Business schools are perfectly positioned to influence sustainability, yet their role is both under-appreciated and insufficiently developed. When I left my job at the UN to do an MBA at London Business School in 2005, the topic barely got a nod. Since then, not enough has changed.
While the UN continues to publish reports on the dire effects of climate change on our planet, the response of management education has been a bit like cities adding bike lanes — haphazard and only done when convenient.
More than 800 business schools have signed up to the UN Global Compact’s Principles for Responsible Management Education, which were drawn up in 2007 and require them to submit progress reports. Yet, in my analysis of more than 1,000 of these reports produced between 2015 and 2020, I found that while some departments and institutions had shown leadership, sustainability had yet to permeate the system. The commitments made have ebbed and flowed, depending on the arrival or departure of engaged deans, staff and students.
The word “sustainability” is sprinkled around, serving too often to separate out initiatives rather than connect them. The proportion of reports that include at least a mention of the UN’s Sustainable Development Goals (SDGs) rose from 11 per cent in 2015 to 74 per cent in 2020. Fewer than 10 per cent demonstrated real engagement, though. Schools talk about sustainability, but too many of the activities they describe are weak, fragmented and superficial.
One in ten schools appears to have scanned courses for SDG keywords as a proxy for engagement. A few, such as the University of Gothenburg and Universidad Externado de Colombia, dig deeper to determine how and to what extent such ideas are included, but most take a box-ticking approach with little evidence to support their case.
Giselle Weybrecht is a former special adviser to the UN’s Principles for Responsible Management Education and author of ‘The Sustainable MBA’
Many use language that suggests the goals are a form of philanthropy rather than priorities relating directly to business’s self-interest and the health of the planet. Fewer than 10 per cent of the introductory letters by deans outlining schools’ strategic direction mention the SDGs. Others suggest they are fulfilling their responsibilities simply through their status as educational institutions.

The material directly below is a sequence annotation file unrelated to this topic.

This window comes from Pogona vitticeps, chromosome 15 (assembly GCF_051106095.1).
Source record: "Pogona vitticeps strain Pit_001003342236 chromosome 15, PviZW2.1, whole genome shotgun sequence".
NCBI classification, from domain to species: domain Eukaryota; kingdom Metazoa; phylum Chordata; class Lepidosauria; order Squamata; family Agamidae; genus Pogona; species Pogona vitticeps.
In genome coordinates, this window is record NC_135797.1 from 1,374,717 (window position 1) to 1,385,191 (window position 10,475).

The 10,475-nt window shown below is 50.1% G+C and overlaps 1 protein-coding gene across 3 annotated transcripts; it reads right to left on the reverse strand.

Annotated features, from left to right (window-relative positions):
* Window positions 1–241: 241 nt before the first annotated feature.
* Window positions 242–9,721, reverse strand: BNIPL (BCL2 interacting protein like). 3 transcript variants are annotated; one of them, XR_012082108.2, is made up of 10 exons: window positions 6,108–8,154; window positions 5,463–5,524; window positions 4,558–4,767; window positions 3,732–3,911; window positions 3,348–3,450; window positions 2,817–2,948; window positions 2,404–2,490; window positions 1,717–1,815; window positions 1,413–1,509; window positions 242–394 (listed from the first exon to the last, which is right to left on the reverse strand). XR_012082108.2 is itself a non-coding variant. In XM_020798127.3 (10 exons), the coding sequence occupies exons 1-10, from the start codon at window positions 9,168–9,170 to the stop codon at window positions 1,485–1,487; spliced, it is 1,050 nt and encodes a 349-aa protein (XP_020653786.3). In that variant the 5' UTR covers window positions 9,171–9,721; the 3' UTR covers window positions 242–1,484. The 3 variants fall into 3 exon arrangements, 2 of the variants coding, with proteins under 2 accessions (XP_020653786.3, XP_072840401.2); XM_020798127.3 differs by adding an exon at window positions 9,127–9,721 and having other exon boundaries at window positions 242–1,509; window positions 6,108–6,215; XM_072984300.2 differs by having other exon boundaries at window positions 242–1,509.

Despite the growing number of sustainability-focused courses, most are electives, and their themes are often absent from the core curriculum, where these lessons may be undermined or even contradicted. Embedding sustainability in a core finance or marketing course could do more good than a sustainability course that fails to connect these issues to the world students will enter. That means most MBA students are being left behind. In executive education, where schools arguably could have the most immediate impact, the reports suggest sustainability is almost entirely absent.
Schools should not wait for a perfect solution but jump in and learn as they go
Another concern is that, while schools acknowledge the SDGs, their leaders are not fundamentally changing the way they operate. This includes the processes, incentives and training that influence daily behaviour. There is no coherent strategy and any specific guidelines are often separate from a school’s overarching objectives and mission. Sixteen per cent of the reports mentioned future objectives relating to the SDGs, but most are broad and unambitious — a proportion that has changed little over the years. While many schools say their primary challenge is engaging faculty, only a handful provide any relevant support. Although students are often credited for taking initiatives, they are not included in strategic decision-making that could lead to structural changes.
Schools are trapped in a business-as-usual mentality, cautiously seeking a balance between the need to update and the perceived need for the status quo. While businesses are advancing, business schools have some catching up to do.
First, they need to shift from relegating the SDGs to sustainability courses, centres or initiatives, and place them at the centre of their offerings and operations. Deans must introduce incentives to engage staff and students. Faculty are pivotal, given their influence on the curriculum and research.
Second, systems such as rankings to judge business schools must change. Success should not be measured only by graduate career choices and salaries. New metrics are required to capture this more complex landscape. The goal should be to prepare all graduates, not just a selected few.
Better reporting mechanisms are needed for schools to collect, understand and communicate their efforts and explore their impact with clear goals tracked over time.
Third, the global community needs to recognise the role of business schools in achieving the SDGs and to partner with them to support the transition. Too many institutions are operating in isolation rather than linking their work to specific targets and engaging with others.
Finally, business schools should be more courageous. They should set ambitious goals and work across disciplines — breaking down the silos in their institutions and across the SDGs. Most of all, they should not wait for a perfect solution but jump in and learn as they go.
Business schools can be a powerful force to transform our cultures and economies to deliver a sustainable future. While many have started to embrace the challenge set in the SDGs, collectively they have yet to step up.
The winners of the FT Responsible Business Education Awards 2022 will be announced on January 19